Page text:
On April 11th, the Sudanese military announced that (now former) Sudanese President Omar al-Bashir was ousted and detained.
— Isma'il Kushkush (@ikushkush) April 11, 2019
Defense Minister, General, Awad Mohammad Ahmed Ibn Auf announced that a two-year Military Council would be formed the lead the country.
The transitional constitution of 2005, after South Sudan separated itself would be suspended.
He announced a state of emergency over the next three months and a curfew for the next month which prohibits citizens from being outside between 10 PM and 4 AM.
He also announced the closure of the airspace and crossings for 24 hours, in addition to resolving the institution of the presidency and the Council of Ministers and the Parliament and the Council of State and State governments and their legislative councils and assigning the governors to carry out tasks and assigning the undersecretaries of ministries to run the work.
The military’s statement assured that all courts and embassies would continue working, affirming the Military Council ‘s commitment to preserve public life without exclusion.
“The Army affirmed its keenness to pave the way for peaceful handling of power, building of political parties, holding of a free and transparent elections in the end of the transitional period and issuance of the permanent constitution.”
General Ibn Auf said that the higher security committee and the Armed Forces and its other components have assumed full responsibility for changing the entire system for a transitional period of two years, in which the Armed Forces will be the main and a limited representation of the components of that committee.
General Ibn Auf, like former President al-Bashir, had been accused of perpetrating war crimes in Sudan’s western region of Darfur. He is also a confidant of al-Bashir. On February 24th, Ibn Auf was sworn in as first vice president.
“It’s basically Bashir’s henchmen taking over,” said Alex de Waal, a Sudan expert at Tufts University. “It stops a civil war among Sudan’s rivalrous military oligarchs, but it won’t satisfy the demands for democracy.”
The protests continued despite the “victory.” And despite the imposed curfew.
سقطت أول تسقط تاني!!!
سقطت أول تسقط تاني!!! pic.twitter.com/S7z9cehh0t
— لوليتا (@LoletaOsama) April 11, 2019
“We do not replace a thief with a thief,” protesters chanted. “We don’t want the same guy!” shouted others. Within hours, another taunt at the regime was circulating online: “It fell once, it can fall again!”
“What has been just stated is for us a coup, and it is not acceptable,” said Sara Abdelgalil, a spokeswoman for the Sudanese Professionals Association, which has been organizing the protests. “They are recycling the faces, and this will return us to where we have been.”
“We insist on a civil government,” said Abdelgalil, the protest organizer, adding that the demonstrations would continue “until there is a complete stepdown of the whole regime.”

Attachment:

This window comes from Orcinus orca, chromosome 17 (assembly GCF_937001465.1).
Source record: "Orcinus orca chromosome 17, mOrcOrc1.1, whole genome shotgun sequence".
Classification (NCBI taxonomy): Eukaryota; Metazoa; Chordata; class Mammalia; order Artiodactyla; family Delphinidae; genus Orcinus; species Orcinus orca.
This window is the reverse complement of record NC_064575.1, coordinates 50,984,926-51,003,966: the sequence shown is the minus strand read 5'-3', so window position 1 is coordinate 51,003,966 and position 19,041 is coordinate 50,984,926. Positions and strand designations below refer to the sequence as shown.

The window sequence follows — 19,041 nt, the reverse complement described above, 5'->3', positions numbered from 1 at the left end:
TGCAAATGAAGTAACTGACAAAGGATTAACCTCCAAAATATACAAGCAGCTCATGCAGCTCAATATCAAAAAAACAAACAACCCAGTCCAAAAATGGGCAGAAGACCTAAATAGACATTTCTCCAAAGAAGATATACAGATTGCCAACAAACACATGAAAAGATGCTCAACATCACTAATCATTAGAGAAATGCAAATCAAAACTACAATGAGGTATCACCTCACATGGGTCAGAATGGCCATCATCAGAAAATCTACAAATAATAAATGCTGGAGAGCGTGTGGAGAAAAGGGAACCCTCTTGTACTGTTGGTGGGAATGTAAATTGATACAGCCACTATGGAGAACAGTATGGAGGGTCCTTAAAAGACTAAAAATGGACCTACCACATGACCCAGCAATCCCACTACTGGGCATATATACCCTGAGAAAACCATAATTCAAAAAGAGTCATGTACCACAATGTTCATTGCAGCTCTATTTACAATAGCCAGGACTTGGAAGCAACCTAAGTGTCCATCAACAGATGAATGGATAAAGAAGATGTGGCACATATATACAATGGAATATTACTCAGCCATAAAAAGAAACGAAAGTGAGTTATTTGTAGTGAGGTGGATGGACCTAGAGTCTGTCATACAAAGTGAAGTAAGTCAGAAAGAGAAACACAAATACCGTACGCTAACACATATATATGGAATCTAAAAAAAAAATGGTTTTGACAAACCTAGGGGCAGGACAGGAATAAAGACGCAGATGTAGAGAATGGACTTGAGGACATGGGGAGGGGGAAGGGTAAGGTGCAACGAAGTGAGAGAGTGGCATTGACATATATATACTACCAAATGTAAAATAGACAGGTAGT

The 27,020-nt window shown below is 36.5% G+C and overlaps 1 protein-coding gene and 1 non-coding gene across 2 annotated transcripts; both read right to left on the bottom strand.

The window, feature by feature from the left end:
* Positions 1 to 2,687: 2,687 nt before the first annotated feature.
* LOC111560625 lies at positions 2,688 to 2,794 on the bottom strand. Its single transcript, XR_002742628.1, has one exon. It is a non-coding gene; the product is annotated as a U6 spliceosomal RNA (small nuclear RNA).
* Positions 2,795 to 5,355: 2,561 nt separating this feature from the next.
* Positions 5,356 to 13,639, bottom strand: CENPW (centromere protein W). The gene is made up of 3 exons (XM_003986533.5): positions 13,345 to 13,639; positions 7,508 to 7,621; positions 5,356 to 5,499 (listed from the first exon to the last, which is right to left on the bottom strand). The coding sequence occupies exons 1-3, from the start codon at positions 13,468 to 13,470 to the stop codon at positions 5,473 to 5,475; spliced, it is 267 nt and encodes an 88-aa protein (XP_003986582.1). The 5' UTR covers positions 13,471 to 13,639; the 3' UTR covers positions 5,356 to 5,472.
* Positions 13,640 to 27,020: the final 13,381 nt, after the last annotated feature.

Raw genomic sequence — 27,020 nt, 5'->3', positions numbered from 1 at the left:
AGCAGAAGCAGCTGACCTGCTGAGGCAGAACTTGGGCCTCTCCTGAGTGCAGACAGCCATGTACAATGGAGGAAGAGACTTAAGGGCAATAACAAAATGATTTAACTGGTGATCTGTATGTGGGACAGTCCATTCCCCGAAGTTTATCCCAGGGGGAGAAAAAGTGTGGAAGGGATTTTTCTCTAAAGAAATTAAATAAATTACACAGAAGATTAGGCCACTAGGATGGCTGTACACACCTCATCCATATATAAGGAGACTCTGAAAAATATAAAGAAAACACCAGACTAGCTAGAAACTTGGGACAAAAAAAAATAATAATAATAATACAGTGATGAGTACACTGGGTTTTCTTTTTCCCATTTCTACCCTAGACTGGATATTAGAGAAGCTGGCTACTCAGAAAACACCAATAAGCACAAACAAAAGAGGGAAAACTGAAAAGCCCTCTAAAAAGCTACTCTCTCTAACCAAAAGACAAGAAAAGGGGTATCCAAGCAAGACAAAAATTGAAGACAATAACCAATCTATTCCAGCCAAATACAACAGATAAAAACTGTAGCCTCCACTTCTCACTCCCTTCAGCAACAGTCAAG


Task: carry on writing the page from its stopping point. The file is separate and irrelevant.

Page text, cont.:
In Addis Ababa, Ethiopia, the chairperson of the African Union Commission, Moussa Faki Mahamat, said “the military takeover is not the appropriate response to the challenges facing Sudan.” He urged all parties to remain calm and exercise restraint.
The United Nations Security Council is due to hold closed-door talks about the Sudan situation on Friday. Britain’s deputy ambassador to the U.N., Jonathan Allen, condemned the military’s transition plan as inadequate.
“We need to see much faster transition. We need to see civilian rule now. That’s what the protesters have been calling for and that is what we need to do,” Allen said.
Separately, Alaa Salah achieved internet fame after clips went viral of her leading powerful protest chants against President Omar al-Bashir.
— Alaa Salah (@iAlaaSalah) April 11, 2019
Naturally, she wasn’t pleased with the outcome of the Bashir ousting as well.
A photograph of Alaa Salah, taken by Lana Hago became viral as a sign of the protests and turned the “woman in the white tobe” into a sort of leader of the protests.
— Lana H. Haroun (@lana_hago) April 8, 2019
Hind Makki, a Sudanese American interfaith and racism educator in Chicago, provided some insight into it.
Her earrings are the gold moons of traditional bridal jewelry (Sudanese, like many Arabic speakers, often use moon-based metaphors to describe feminine beauty)
— Hind Makki (@HindMakki) 8 April 2019
Sudanese everywhere are referring to female protestors as “Kandaka,” which is the title given to the Nubian queens of ancient Sudan whose gift to their descendents is a legacy of empowered women who fight hard for their country and their rights. ✊?
— Hind Makki (@HindMakki) 8 April 2019
Alaa Salah’s entire outfit appears to be “designed” to appease the Sudanese protesters and turn her into a sort of key-piece at the demonstrations.
According to Makki, Salah simply wanted to make a “symbolic statement.” And she did, protesters and users online are calling her a “Kandaka,” a Nubian queen.
Taking into account a detailed work with the public image, it’s quite possible and likely that there is a team of experts behind this grassroots, “impromptu” leader.
#AlaaSalah has been called a 'kandaka' – a term used for ancient #Nubian queens
Draped in a traditional white thobe, singing for #revolution the poem "thowra" & surrounded by protesters became a symbol of Sudan’s protest movement.#Sudan_Uprising #Women ✊?pic.twitter.com/UP9vEUOsz0
— Siman Hadi (@siman_hadi) April 9, 2019
MORE ON THE TOPIC:
- Military Coup In Sudan: President Stepped Down From Power
- Protests In Sudan Enter Their 4th Month As Military Uses Live Rounds Against Demonstrators